Category Archives: Excel

Using Else-If Statements in Excel VBA

Else-If statements allow the developer to have their function or subroutine consider multiple alternatives. This can allow a piece of code to evaluate multiple criteria quickly. This will explain how to use Else-If statements in Excel VBA.


In this example, we are going to make a function that checks the score that student earned on a English proficiency exam and then assigns a string indicating what level the student is at. Below is a picture of the Excel worksheet before we create the function.

We want to fill the “Level” column automatically. Below is a partial visual of what the code will do.

We want Excel VBA to check the score and assigned a level based on the score. For example, if the student score 9 or higher than Excel VBA will assign a level of “Expert” to the student. If the students score 8 or higher but less than 9 than the student will be assigned the level of “Very good.” This continues until the score of 1 which is not seen in the graphic above.

The code below is the actual code that is placed in the VBA developer.

Function level(score As Double) As String
If score >= 9 Then
    level = "Expert"
ElseIf score >= 8 Then
   level = "Very good"
ElseIf score >= 7 Then
    level = "Good"
ElseIf score >= 6 Then
    level = "Competent"
ElseIf score >= 5 Then
    level = "Modest"
ElseIf score >= 4 Then
    level = "Limited"
ElseIf score >= 3 Then
    level = "Extremely limited"
ElseIf score >= 2 Then
    level = "Intermittent"
ElseIf score >= 1 Then
    level = "Nonuser"
End If
End Function

At the top of the code, we declare a function and give it the name “level”. This function takes one argument called “score” the input into the function is a numerical value but the output is a string. After this, we have are first ElseIf statement where VBA checks if the score is 9 or higher. If the score is then the level is set to expert. This process continues until the number 1. After this the If statement ends and the function ends.

Below is the output of the code found above

It appears everything is working.


This example shared one way to employ else-if statements in Excel VBA. With a basic example such as this it is possible to employ else-if statements in ways that are much more complex.

Errors & Subroutines in Excel VBA

Whenever you create a line of code you have to be aware of the potential of errors frustrating the end user of your product. This post will provide some guidance on how to deal with errors when developing subroutines for Excel VBA.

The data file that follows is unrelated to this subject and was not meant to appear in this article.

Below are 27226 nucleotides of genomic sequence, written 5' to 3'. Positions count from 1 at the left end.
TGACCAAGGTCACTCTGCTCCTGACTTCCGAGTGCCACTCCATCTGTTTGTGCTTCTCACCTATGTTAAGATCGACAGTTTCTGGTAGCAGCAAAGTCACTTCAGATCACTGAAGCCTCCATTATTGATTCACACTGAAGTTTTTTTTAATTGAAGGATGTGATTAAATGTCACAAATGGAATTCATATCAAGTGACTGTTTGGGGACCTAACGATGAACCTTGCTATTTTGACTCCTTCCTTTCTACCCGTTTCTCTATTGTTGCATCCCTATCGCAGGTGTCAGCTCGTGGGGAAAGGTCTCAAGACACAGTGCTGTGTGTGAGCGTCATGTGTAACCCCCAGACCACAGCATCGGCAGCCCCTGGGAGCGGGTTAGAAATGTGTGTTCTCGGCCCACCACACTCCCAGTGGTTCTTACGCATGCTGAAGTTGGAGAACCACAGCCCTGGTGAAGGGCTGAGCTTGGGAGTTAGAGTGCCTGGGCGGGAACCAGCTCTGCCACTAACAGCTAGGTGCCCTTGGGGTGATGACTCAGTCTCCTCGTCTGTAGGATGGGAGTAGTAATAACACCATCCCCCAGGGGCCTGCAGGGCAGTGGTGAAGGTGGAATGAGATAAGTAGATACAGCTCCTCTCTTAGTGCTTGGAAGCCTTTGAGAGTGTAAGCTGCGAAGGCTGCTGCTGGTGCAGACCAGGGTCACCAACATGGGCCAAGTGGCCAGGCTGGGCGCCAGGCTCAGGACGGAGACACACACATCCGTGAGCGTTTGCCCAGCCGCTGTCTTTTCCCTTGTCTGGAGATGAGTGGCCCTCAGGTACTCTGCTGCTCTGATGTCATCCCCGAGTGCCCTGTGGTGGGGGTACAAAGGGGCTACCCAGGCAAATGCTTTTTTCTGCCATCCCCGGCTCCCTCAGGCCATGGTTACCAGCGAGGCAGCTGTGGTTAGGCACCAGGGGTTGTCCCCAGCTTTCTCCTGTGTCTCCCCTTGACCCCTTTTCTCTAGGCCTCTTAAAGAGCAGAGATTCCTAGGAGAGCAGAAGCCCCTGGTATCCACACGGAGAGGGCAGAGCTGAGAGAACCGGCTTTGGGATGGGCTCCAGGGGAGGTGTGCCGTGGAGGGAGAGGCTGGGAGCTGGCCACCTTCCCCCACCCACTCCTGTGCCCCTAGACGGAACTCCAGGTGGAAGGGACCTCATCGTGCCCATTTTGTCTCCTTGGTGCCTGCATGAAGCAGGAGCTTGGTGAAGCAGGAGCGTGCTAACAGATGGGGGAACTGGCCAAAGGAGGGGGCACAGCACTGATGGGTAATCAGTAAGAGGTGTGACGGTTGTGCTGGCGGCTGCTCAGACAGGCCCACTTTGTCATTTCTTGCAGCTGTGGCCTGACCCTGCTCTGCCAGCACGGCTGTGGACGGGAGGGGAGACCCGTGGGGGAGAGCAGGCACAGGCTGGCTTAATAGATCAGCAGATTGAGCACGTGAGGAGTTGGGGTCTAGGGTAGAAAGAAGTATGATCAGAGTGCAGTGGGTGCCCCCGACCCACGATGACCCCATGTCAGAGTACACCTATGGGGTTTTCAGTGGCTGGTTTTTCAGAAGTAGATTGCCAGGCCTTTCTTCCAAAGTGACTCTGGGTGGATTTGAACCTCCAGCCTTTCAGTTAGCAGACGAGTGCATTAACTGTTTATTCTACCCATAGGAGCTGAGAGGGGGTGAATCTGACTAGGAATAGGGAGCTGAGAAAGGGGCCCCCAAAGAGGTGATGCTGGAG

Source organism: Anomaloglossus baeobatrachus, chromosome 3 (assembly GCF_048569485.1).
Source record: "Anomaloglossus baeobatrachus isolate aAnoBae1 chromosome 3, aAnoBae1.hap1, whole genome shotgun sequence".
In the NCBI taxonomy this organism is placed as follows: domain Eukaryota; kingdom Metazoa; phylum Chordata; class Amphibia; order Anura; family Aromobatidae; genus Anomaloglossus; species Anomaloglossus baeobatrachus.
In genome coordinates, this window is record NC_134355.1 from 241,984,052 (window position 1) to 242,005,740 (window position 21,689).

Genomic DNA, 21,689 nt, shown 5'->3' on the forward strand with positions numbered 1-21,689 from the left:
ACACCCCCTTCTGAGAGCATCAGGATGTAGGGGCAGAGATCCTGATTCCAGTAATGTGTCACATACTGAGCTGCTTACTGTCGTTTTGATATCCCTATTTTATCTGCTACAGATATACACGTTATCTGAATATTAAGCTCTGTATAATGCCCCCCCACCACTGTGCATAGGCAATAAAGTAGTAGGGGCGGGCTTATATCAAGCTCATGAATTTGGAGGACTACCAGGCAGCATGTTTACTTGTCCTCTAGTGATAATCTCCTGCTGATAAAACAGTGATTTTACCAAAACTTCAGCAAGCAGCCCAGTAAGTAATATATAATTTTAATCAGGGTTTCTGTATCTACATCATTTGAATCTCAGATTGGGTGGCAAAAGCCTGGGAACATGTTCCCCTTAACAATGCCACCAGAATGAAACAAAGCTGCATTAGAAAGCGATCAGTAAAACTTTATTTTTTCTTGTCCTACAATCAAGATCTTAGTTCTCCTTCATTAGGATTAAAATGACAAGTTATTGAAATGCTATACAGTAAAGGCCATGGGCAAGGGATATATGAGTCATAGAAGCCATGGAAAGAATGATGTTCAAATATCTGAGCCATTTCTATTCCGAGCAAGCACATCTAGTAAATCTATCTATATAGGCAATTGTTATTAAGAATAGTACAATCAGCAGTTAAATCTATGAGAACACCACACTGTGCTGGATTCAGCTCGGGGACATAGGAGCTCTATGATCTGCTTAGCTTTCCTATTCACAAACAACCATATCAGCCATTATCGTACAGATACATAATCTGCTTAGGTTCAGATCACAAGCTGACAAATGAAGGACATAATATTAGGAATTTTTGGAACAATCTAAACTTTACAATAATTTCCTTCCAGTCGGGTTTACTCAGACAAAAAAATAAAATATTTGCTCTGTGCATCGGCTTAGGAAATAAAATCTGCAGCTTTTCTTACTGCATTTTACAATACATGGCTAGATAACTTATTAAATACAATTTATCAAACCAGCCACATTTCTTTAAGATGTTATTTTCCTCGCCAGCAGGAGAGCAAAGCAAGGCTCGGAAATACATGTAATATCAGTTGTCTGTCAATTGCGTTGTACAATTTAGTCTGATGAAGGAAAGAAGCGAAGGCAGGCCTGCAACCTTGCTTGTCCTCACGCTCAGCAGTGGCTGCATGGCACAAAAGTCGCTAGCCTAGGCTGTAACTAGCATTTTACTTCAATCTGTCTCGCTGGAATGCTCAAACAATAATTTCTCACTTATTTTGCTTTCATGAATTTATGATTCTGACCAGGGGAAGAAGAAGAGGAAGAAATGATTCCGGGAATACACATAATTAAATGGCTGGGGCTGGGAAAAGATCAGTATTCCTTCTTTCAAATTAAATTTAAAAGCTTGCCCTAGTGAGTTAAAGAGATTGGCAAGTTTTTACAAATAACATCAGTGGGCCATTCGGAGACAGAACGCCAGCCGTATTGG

The Product

Our subroutine is a currency convertor. It specifically converts Thai Baht to US Dollars. Below is the code.

Here is what this code does.

  1. Line 1 declares sub along with its name
  2. Line 2 Declare variable we will need
  3. Line 3 will cause a box to appear that will ask the user to input the amount of Baht to convert
  4. Line 4 indicates the formula for conversion and the output

It is possible to run this code for the developer. However, this is not for a developer but for a user who may not be familiar with VBA coding. Therefore, we need to have a way to run this subroutine from the Excel spreadsheet.

To run this subroutine from the Worksheet we will create a button. This can be done by clicking

developers-> Insert->Button

Once the button is create Excel will ask you which macro to assign to it. Simply click on the macro that has the same name as the subroutine as shown below.


If the user inputs numbers and presses okay the subroutine works fine as you can see below.

Here is the answer below

The Problem

However there are problems if we enter text into our input box or if we click cancel. In either case. We get the following.

Excel takes us to the VBA developer and shows an error message. This can be a serious problem if we want other people to use this subroutine. In order to fix this we will add a few lines to our code as shown below.

Here are the additions

  1. Line 3 as some code that says “On Error GoTo Here” this tells VBA that when there is any error to jump down to line 7 where the word “Here:” is
  2. Line 8 is executed whenever there is an error and this brings up the box “There was an error”
  3. Line 6 makes sure that the error box only occurs when there is an error. If you do not put this Exit Sub code in there the error box will appear every time you run the code whether there is an error or not.

Below is what happens now when there is an error.

Now when there is a problem this is what the end user will see. It’s not clear what the error is but this is less confusing then allowing them to see code and the developer application.


This post provided an example of how to deal with errors when working wit VBA. There is naturally more than one way to handle the problems presented here. However, this is one viable way.

Borrowing Functions in EXCEL VIDEO